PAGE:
gms | German Medical Science

65th Annual Meeting of the German Society of Neurosurgery (DGNC)

German Society of Neurosurgery (DGNC)

11 - 14 May 2014, Dresden

New insights to Moyamoya Angiopathy in Europe – A series of 216 Caucasians in Europe

Meeting Abstract

  • Güliz Parmaksiz - Klinik für Neurochirurgie, Charité – Universitätsmedizin Berlin
  • Marcus Czabanka - Klinik für Neurochirurgie, Charité – Universitätsmedizin Berlin
  • Susanne Gördes - Klinik für Neurochirurgie, Charité – Universitätsmedizin Berlin
  • Ulf Schneider - Klinik für Neurochirurgie, Charité – Universitätsmedizin Berlin
  • Peter Schmiedek - Klinik für Neurochirurgie, Universitätsmedizin Mannheim
  • Peter Vajkoczy - Klinik für Neurochirurgie, Charité – Universitätsmedizin Berlin

Deutsche Gesellschaft für Neurochirurgie. 65. Jahrestagung der Deutschen Gesellschaft für Neurochirurgie (DGNC). Dresden, 11.-14.05.2014. Düsseldorf: German Medical Science GMS Publishing House; 2014. DocDI.05.06

doi: 10.3205/14dgnc141, urn:nbn:de:0183-14dgnc1414

Published: May 13, 2014

© 2014 Parmaksiz et al.
This is an Open Access article distributed under the terms of the Creative Commons Attribution License ( You are free: to Share – to copy, distribute and transmit the work, provided the original author and source are credited.



Objective: Occlusive cerebrovascular disease “Moyamoya” (MMD) has been increasingly reported worldwide with emphasize on different patient characteristics. However there is no sufficient epidemiological characterization of Caucasian population in Europe. The term “moyamoya angiopathy” has been recently accepted to simplify communication including MMD, moyamoya syndrome and unilateral moyamoya disease. The aim of our study is to increase awareness and provide new clinical insights to moyamoya angiopathy (MMA) in Europe.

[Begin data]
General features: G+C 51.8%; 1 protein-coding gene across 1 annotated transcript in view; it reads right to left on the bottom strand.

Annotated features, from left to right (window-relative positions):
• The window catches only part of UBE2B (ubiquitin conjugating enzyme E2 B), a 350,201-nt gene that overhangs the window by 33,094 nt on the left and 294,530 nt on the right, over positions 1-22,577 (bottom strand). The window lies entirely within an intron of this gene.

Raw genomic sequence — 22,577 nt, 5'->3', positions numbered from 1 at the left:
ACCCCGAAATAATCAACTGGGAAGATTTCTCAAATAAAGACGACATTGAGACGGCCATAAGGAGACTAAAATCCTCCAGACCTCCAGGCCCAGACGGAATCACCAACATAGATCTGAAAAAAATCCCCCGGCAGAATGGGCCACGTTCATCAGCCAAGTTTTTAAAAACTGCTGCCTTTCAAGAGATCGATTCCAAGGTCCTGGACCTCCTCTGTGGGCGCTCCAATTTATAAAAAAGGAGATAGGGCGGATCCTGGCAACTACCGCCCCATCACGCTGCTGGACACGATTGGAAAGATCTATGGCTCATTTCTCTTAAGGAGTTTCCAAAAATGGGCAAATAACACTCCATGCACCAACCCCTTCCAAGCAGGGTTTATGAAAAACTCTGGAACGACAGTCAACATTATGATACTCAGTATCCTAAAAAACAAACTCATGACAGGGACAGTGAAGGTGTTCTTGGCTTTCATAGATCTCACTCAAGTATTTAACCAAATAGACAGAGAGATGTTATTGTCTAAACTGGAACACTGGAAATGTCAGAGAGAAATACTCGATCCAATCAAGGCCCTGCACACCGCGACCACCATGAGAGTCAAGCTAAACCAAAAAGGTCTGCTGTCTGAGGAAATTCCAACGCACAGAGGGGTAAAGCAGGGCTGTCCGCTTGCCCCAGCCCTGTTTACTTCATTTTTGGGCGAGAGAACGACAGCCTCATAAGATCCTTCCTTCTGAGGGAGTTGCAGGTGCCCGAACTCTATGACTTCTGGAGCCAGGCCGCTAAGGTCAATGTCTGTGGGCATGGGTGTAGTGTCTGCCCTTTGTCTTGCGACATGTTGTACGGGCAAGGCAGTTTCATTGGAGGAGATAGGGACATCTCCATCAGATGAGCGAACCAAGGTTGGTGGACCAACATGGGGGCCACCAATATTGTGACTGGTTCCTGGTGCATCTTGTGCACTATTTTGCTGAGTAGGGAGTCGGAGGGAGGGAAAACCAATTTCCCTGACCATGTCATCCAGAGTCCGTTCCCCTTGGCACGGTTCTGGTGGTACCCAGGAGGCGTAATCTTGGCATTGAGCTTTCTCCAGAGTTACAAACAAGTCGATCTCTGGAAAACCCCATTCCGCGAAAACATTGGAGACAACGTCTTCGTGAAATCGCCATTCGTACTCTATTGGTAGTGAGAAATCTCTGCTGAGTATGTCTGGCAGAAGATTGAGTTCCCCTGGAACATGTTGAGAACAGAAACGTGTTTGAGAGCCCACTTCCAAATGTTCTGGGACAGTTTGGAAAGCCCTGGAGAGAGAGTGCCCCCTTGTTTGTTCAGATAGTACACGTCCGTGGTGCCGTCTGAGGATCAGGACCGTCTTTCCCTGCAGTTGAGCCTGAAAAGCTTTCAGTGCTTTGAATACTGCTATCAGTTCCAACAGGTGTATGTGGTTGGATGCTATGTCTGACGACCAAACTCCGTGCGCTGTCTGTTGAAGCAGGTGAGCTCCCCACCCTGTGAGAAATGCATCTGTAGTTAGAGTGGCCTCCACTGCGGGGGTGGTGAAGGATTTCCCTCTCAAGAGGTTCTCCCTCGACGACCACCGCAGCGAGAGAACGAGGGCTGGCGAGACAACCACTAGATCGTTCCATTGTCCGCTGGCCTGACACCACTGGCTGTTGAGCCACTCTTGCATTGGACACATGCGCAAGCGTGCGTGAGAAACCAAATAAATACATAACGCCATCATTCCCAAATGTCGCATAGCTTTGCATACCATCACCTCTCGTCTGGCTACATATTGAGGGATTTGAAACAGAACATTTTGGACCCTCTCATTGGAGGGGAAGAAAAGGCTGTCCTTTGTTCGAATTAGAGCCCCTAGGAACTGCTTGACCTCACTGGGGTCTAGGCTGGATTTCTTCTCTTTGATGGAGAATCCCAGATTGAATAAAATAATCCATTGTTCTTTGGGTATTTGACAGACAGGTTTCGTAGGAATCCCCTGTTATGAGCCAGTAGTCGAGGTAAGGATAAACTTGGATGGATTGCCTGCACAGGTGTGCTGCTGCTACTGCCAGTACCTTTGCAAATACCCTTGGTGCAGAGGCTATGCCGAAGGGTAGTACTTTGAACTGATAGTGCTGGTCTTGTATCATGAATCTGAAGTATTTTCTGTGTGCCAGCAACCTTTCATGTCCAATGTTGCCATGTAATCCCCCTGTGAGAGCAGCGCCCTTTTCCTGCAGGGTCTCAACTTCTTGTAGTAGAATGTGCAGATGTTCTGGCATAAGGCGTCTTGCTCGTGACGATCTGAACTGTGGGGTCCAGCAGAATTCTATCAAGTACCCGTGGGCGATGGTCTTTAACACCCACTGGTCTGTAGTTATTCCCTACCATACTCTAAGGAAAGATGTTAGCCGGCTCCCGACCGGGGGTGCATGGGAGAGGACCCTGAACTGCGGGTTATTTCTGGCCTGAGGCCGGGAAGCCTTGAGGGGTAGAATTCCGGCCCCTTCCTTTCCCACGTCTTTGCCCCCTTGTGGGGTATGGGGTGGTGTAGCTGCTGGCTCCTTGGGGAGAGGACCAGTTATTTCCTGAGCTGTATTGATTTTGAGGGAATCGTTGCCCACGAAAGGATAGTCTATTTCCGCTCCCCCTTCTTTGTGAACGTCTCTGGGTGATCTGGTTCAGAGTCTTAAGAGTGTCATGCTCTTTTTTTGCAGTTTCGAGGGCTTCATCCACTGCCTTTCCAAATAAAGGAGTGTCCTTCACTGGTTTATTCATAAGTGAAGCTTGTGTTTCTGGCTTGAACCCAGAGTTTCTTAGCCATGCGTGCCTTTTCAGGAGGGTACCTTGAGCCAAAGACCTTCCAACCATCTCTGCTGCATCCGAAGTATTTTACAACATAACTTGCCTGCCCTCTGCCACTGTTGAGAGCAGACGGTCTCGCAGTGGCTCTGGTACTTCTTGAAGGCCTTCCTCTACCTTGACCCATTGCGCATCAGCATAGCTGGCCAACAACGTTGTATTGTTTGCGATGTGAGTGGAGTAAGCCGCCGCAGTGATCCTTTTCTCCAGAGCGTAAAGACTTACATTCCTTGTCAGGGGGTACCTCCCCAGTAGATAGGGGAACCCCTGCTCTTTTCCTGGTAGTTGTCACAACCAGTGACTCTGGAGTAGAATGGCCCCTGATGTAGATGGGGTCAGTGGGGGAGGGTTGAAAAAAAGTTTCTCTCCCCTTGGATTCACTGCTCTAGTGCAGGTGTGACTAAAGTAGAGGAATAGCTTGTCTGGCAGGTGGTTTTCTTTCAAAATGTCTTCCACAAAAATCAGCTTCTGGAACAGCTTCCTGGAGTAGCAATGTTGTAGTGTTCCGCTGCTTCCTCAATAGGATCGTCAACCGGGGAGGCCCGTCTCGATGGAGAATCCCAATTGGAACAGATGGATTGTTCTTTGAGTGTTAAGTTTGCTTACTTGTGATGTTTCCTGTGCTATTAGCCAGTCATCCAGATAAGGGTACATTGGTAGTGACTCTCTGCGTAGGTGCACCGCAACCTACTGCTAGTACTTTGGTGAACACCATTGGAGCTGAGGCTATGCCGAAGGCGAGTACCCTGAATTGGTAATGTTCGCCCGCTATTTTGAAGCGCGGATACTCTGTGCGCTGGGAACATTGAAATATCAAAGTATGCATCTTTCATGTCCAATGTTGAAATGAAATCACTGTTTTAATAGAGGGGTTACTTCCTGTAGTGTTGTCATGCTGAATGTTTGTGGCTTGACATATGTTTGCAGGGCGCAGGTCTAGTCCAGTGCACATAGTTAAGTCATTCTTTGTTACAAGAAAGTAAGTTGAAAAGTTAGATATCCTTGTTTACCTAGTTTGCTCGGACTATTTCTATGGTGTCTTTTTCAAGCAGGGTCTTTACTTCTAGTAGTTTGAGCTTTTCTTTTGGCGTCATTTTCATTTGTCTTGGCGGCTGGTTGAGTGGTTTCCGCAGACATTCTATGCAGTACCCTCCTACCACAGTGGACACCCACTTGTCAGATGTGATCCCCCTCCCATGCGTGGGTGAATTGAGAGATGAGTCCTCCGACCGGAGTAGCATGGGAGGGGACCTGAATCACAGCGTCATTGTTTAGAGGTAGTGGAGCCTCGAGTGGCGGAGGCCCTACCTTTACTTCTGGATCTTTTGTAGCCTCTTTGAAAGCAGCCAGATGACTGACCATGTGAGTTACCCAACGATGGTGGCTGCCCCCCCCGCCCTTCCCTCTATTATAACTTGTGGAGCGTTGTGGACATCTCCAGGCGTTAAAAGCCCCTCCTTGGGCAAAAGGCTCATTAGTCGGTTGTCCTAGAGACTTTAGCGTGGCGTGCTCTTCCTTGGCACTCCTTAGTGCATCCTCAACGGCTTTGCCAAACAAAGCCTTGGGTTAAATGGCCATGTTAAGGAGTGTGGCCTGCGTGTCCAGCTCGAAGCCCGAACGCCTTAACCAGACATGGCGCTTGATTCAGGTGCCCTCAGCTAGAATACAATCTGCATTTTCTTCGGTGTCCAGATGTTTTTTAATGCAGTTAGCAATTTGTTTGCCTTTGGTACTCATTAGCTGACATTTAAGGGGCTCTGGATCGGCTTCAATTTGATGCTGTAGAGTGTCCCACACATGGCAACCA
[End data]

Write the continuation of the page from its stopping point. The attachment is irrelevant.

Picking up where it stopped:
Method: We retrospectively identified Caucasians with MMA presented to Neurosurgical Department of Mannheim University from 1997 to 2007 and to Charité – Universitymedicine Berlin from 2007 to 11/2013. MMA was diagnosed according to the guidelines by Research Committee on Moyamoya Disease of Ministry of Health and Welfare, Japan and to Suzuki classification. We analyzed demographic data, clinical symptoms and angiographic characteristics.

Results: 216 (53 male,163 female) patients were included. Subgroup frequencies were 58% MMD, 21% MMS, 17% unilateral MMD/MMS and 3% atypical MMD with involvement of extracranial vessels. 21% of our patients were younger than 18 years old. Initial symptom was overall ischemic event in 82%, hemorrhage in 8,7%, whereas in children with MMD hemorrhage rate was 16%. Involvement of posterior cerebral artery was seen overall in 29% (MMD: 31%, MMS: 34%). 3.7% of the patients had cerebral aneurysms.

Conclusions: The epidemiological analysis has identified distinct characteristics compared to Asian or North American populations suggesting that MMA in Europe is a unique cerebrovascular disease entity.